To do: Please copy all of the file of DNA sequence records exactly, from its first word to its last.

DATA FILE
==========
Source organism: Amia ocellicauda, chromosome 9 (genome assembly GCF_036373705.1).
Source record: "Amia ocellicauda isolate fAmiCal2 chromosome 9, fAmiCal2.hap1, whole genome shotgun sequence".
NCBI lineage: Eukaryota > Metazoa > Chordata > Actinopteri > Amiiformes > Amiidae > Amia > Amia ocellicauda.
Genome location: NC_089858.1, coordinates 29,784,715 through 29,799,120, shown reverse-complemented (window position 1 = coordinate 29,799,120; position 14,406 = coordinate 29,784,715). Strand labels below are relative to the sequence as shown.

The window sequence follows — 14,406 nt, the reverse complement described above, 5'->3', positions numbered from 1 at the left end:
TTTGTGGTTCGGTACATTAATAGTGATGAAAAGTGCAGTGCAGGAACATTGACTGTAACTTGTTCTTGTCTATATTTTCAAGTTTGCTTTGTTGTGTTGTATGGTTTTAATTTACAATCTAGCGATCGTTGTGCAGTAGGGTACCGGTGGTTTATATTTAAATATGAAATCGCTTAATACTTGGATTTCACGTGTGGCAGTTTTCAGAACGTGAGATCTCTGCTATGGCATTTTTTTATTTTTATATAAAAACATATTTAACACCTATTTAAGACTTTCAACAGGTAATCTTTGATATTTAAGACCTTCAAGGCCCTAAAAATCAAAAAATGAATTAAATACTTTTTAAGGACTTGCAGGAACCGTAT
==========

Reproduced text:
Source organism: Amia ocellicauda, chromosome 9 (genome assembly GCF_036373705.1).
Source record: "Amia ocellicauda isolate fAmiCal2 chromosome 9, fAmiCal2.hap1, whole genome shotgun sequence".
NCBI lineage: Eukaryota > Metazoa > Chordata > Actinopteri > Amiiformes > Amiidae > Amia > Amia ocellicauda.
Genome location: NC_089858.1, coordinates 29,784,715 through 29,799,120, shown reverse-complemented (window position 1 = coordinate 29,799,120; position 14,406 = coordinate 29,784,715). Strand labels below are relative to the sequence as shown.

The window sequence follows — 14,406 nt, the reverse complement described above, 5'->3', positions numbered from 1 at the left end:
TTTGTGGTTCGGTACATTAATAGTGATGAAAAGTGCAGTGCAGGAACATTGACTGTAACTTGTTCTTGTCTATATTTTCAAGTTTGCTTTGTTGTGTTGTATGGTTTTAATTTACAATCTAGCGATCGTTGTGCAGTAGGGTACCGGTGGTTTATATTTAAATATGAAATCGCTTAATACTTGGATTTCACGTGTGGCAGTTTTCAGAACGTGAGATCTCTGCTATGGCATTTTTTTATTTTTATATAAAAACATATTTAACACCTATTTAAGACTTTCAACAGGTAATCTTTGATATTTAAGACCTTCAAGGCCCTAAAAATCAAAAAATGAATTAAATACTTTTTAAGGACTTGCAGGAACCGTAT